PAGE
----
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SALAS v. STA.

MESA MARKET CORPORATION [SMMC] AND HEIRS OF DOMINGO 2007 / Corona / Public documents Primitivo Domingo and Ernesto Salas had a letter-agreement (15 Oct 1984). Domingo handed the management of his estate (including SMMC) to Salas. Salas, as estate manager, was tasked to ensure SMMC's viability and profitability by redeveloping the Sta. Mesa market and restructuring the finances. Domingo bound himself to transfer 30% of SMMC's stock to Salas as part of his compensation. If Salas fails to achieve the minimum monthly market revenue of P350k, he has to return the shares of stock. Domingo (in his capacity as SMMC chairman) and Salas (in his personal capacity and as chairman of Inter-Alia Management Corporation) formalized their agreement under a property and financial management contract (28 Dec 1984). SMMC, under Salas, leased the Sta. Mesa market to Malaca Realty. However, it became apparent that Malaca was financially incapable of improving the market--Malaca was actually unable to pay the monthly rent! SMMC terminated the lease contract. The SMMC board became dissatisfied with Salas, so SMMC ended the management contract with Salas and Inter-Alia. Salas filed an action for specific performance and damages against SMMC and Domingo. Salas: SMMC's monthly market revenue surpassed P350k, yet Domingo refused to comply with his obligation. Domingo: Salas is not entitled to the shares. SMMC suffered additional losses and incurred new liabilities [P1.9M~] over the 21 months under Salas' management. RTC ruled in favor of Salas. Copies of SMMC's audited financial statements [audited FS] showing an improvement in the corporation's monthly average gross income was considered by the court. SMMC's monthly gross income was increased, and the P350k target was surpassed. Domingo was ordered to deliver the shares to Salas. CA held that RTC erred in admitting the copies of audited FS, so it reversed the RTC's ruling. Salas failed to prove the authenticity of the audited financial statements. o SMMC's external auditor was not presented to testify on the documents' genuineness and due execution. o Salas only presented a memorandum prepared by a member of his management team attesting to the increase in revenue. The audited FS were self-serving AND hearsay. Salas' argument Amado Domingo (SMMC VP and heir of Domingo) testified that the audited FS presented were copies of those submitted to BIR and SEC for purposes of tax payments, compliance with reportorial requirements. Hence, A. Domingo admitted genuineness and due execution, which made authentication unnecessary. ISSUE & HOLDING WON the copies of audited FS are public or private documents. Private documents, because they were mere copies and NOT certified true copies WON the copies of audited FS should be admitted in evidence. NO, due to lack of proper authentication Rule 132, Section 19. Classes of documents.--For the purpose of their presentation in evidence, documents are either public or private. Public documents are: The written official acts, or records of the official acts of the sovereign authority, official bodies and tribunals, and public officers, whether of the Philippines, or of a foreign country; Documents acknowledged before a notary public except last wills and testaments; and Public records, kept in the Philippines, of private documents required by law to be entered therein. All other writings are private.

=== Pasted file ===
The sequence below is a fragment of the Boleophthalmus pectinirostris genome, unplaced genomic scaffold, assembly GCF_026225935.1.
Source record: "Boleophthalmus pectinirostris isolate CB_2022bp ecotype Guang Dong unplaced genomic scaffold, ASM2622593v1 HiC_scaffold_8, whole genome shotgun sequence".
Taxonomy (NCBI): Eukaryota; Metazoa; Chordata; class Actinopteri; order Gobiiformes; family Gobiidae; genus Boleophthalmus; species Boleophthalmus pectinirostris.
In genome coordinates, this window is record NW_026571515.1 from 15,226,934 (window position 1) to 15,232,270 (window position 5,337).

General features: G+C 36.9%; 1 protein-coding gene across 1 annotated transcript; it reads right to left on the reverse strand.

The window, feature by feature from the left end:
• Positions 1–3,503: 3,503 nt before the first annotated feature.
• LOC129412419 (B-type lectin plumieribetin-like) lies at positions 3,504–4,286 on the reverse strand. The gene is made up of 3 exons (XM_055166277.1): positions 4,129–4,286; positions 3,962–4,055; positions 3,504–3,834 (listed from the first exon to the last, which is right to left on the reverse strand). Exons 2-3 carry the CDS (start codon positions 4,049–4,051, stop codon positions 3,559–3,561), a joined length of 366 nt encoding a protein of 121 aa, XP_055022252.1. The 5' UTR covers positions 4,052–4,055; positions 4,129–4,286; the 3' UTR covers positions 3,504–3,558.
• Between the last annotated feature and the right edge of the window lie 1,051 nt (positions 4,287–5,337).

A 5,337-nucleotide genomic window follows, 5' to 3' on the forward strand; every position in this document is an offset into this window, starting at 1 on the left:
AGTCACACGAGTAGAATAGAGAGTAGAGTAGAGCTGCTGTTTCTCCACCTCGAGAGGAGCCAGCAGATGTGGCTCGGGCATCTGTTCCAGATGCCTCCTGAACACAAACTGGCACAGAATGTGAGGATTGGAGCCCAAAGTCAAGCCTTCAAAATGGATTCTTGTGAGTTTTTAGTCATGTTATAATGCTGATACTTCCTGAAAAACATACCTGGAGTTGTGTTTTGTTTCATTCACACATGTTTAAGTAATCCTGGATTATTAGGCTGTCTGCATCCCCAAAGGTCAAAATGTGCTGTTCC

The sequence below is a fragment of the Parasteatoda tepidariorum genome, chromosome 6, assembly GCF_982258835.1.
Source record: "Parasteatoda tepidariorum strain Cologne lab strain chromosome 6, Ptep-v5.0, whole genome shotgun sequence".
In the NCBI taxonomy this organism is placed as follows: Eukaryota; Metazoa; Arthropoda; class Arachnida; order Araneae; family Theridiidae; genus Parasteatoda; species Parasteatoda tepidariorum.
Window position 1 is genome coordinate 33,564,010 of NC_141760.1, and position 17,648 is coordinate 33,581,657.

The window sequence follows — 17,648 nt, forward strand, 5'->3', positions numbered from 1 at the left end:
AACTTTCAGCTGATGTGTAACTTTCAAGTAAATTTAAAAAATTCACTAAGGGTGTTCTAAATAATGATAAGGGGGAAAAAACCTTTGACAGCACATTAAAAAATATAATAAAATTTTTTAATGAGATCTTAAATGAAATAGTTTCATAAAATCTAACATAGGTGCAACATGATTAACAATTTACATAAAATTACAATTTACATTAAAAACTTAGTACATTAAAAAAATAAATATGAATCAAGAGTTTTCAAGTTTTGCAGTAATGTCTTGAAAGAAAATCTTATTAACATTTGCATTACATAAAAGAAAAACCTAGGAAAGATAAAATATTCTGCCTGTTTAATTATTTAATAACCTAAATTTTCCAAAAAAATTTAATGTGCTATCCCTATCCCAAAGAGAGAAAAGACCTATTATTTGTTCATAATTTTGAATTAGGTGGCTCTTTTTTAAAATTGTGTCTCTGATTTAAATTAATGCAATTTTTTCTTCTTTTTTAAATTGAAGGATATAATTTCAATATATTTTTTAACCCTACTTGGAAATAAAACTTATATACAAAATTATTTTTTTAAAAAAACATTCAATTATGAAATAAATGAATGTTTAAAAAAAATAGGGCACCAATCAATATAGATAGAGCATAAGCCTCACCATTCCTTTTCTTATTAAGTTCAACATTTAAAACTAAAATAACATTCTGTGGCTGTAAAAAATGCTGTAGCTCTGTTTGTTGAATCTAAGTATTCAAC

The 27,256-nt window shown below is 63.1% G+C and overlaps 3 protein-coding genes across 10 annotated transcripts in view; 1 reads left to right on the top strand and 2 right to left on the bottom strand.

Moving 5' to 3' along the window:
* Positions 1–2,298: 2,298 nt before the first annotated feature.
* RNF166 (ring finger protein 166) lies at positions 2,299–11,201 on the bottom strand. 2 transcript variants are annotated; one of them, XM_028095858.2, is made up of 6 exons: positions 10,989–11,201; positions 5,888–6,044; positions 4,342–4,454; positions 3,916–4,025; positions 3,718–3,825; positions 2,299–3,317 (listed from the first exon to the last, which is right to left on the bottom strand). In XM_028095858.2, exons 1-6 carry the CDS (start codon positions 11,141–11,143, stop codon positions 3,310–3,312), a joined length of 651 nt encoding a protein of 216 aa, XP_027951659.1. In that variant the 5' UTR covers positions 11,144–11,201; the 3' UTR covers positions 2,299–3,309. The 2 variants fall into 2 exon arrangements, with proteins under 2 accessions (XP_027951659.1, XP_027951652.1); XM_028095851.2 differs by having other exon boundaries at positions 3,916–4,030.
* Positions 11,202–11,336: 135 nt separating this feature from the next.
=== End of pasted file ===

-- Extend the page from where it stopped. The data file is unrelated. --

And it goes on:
Financial statements show the fiscal condition of a particular entity within a specified period. The financial statements prepared by external auditors who are CPAs are audited. Financial statements, whether audited or not, as a general rule, are private documents. They become public documents once they are filed with a government office pursuant to law. Whether a document is public or private is relevant in determining its admissibility as evidence. Public documents are admissible in evidence even without further proof of their due execution and genuineness. Private documents are inadmissible in evidence unless they are properly authenticated. Rule 132, Section 20. Proof of private documents.--Before any private document offered as authentic is received in evidence, its due execution and authenticity must be proved either: By anyone who saw the document executed or written; or By evidence of the genuineness of the signature or handwriting of the maker. Any other private document need only be identified as that which it is claimed to be. Rule 132, Section 27. Public record of a public document.--An authorized public record of a private document may be proved by the original record, or by a copy thereof, attested by the legal custodian of the record, with an appropriate certificate that such officer has the custody. Neither party claimed that the copies presented were certified true copies of audited FS obtained or secured from BIR or SEC, which would have been public documents. There was no authentication. What usually happens: A witness positively testifies that a document presented as evidence is genuine and has been duly executed, or that the document is neither spurious nor counterfeit nor executed by mistake or under duress. In this case: Salas merely presented a memorandum. o While there is no fixed criterion as to what constitutes competent evidence to establish authenticity, the best proof available must be presented. o The best proof would have been the testimony of a representative of SMMC's external auditor who prepared the audited FS. PETITION DENIED. CA DECISION AND RESOLUTION AFFIRMED.